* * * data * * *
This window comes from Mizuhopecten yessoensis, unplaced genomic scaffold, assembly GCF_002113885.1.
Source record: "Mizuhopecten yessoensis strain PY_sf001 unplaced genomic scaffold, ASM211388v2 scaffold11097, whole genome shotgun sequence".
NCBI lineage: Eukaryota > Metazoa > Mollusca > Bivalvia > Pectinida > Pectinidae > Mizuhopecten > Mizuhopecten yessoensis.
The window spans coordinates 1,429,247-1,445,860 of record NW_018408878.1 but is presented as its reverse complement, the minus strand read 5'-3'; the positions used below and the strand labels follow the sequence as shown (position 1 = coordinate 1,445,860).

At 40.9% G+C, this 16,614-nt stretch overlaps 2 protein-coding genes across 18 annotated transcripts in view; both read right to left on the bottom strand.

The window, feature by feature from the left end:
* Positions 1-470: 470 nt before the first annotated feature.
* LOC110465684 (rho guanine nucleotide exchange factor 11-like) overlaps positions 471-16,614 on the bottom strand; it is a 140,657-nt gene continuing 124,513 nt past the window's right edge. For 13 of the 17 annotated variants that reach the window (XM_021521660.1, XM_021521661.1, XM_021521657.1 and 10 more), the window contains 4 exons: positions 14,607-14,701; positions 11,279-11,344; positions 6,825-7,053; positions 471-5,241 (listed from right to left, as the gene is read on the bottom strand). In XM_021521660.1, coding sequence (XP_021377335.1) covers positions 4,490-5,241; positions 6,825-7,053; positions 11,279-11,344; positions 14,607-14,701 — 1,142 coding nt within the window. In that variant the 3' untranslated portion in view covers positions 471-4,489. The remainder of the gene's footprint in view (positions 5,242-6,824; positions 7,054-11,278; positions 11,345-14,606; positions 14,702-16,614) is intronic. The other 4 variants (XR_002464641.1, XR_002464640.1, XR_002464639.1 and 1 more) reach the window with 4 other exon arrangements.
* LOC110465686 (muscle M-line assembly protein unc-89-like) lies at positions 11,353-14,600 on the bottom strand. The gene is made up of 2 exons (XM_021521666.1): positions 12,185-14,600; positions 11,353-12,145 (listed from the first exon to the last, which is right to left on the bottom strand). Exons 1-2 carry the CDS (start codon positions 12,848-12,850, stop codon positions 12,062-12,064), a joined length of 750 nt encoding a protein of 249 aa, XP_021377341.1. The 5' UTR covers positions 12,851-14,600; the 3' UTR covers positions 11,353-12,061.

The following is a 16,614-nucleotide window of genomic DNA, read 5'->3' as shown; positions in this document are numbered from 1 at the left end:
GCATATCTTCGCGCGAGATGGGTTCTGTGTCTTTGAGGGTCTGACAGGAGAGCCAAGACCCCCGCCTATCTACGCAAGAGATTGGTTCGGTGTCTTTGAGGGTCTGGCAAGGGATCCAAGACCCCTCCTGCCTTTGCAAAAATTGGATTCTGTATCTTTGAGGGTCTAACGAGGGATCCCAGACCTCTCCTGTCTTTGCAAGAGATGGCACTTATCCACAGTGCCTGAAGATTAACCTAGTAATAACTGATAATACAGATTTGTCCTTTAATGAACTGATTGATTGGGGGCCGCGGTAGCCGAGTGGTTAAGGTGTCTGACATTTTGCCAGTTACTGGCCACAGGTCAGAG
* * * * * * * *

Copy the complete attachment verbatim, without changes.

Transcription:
This window comes from Mizuhopecten yessoensis, unplaced genomic scaffold, assembly GCF_002113885.1.
Source record: "Mizuhopecten yessoensis strain PY_sf001 unplaced genomic scaffold, ASM211388v2 scaffold11097, whole genome shotgun sequence".
NCBI lineage: Eukaryota > Metazoa > Mollusca > Bivalvia > Pectinida > Pectinidae > Mizuhopecten > Mizuhopecten yessoensis.
The window spans coordinates 1,429,247-1,445,860 of record NW_018408878.1 but is presented as its reverse complement, the minus strand read 5'-3'; the positions used below and the strand labels follow the sequence as shown (position 1 = coordinate 1,445,860).

At 40.9% G+C, this 16,614-nt stretch overlaps 2 protein-coding genes across 18 annotated transcripts in view; both read right to left on the bottom strand.

The window, feature by feature from the left end:
* Positions 1-470: 470 nt before the first annotated feature.
* LOC110465684 (rho guanine nucleotide exchange factor 11-like) overlaps positions 471-16,614 on the bottom strand; it is a 140,657-nt gene continuing 124,513 nt past the window's right edge. For 13 of the 17 annotated variants that reach the window (XM_021521660.1, XM_021521661.1, XM_021521657.1 and 10 more), the window contains 4 exons: positions 14,607-14,701; positions 11,279-11,344; positions 6,825-7,053; positions 471-5,241 (listed from right to left, as the gene is read on the bottom strand). In XM_021521660.1, coding sequence (XP_021377335.1) covers positions 4,490-5,241; positions 6,825-7,053; positions 11,279-11,344; positions 14,607-14,701 — 1,142 coding nt within the window. In that variant the 3' untranslated portion in view covers positions 471-4,489. The remainder of the gene's footprint in view (positions 5,242-6,824; positions 7,054-11,278; positions 11,345-14,606; positions 14,702-16,614) is intronic. The other 4 variants (XR_002464641.1, XR_002464640.1, XR_002464639.1 and 1 more) reach the window with 4 other exon arrangements.
* LOC110465686 (muscle M-line assembly protein unc-89-like) lies at positions 11,353-14,600 on the bottom strand. The gene is made up of 2 exons (XM_021521666.1): positions 12,185-14,600; positions 11,353-12,145 (listed from the first exon to the last, which is right to left on the bottom strand). Exons 1-2 carry the CDS (start codon positions 12,848-12,850, stop codon positions 12,062-12,064), a joined length of 750 nt encoding a protein of 249 aa, XP_021377341.1. The 5' UTR covers positions 12,851-14,600; the 3' UTR covers positions 11,353-12,061.

The following is a 16,614-nucleotide window of genomic DNA, read 5'->3' as shown; positions in this document are numbered from 1 at the left end:
GCATATCTTCGCGCGAGATGGGTTCTGTGTCTTTGAGGGTCTGACAGGAGAGCCAAGACCCCCGCCTATCTACGCAAGAGATTGGTTCGGTGTCTTTGAGGGTCTGGCAAGGGATCCAAGACCCCTCCTGCCTTTGCAAAAATTGGATTCTGTATCTTTGAGGGTCTAACGAGGGATCCCAGACCTCTCCTGTCTTTGCAAGAGATGGCACTTATCCACAGTGCCTGAAGATTAACCTAGTAATAACTGATAATACAGATTTGTCCTTTAATGAACTGATTGATTGGGGGCCGCGGTAGCCGAGTGGTTAAGGTGTCTGACATTTTGCCAGTTACTGGCCACAGGTCAGAG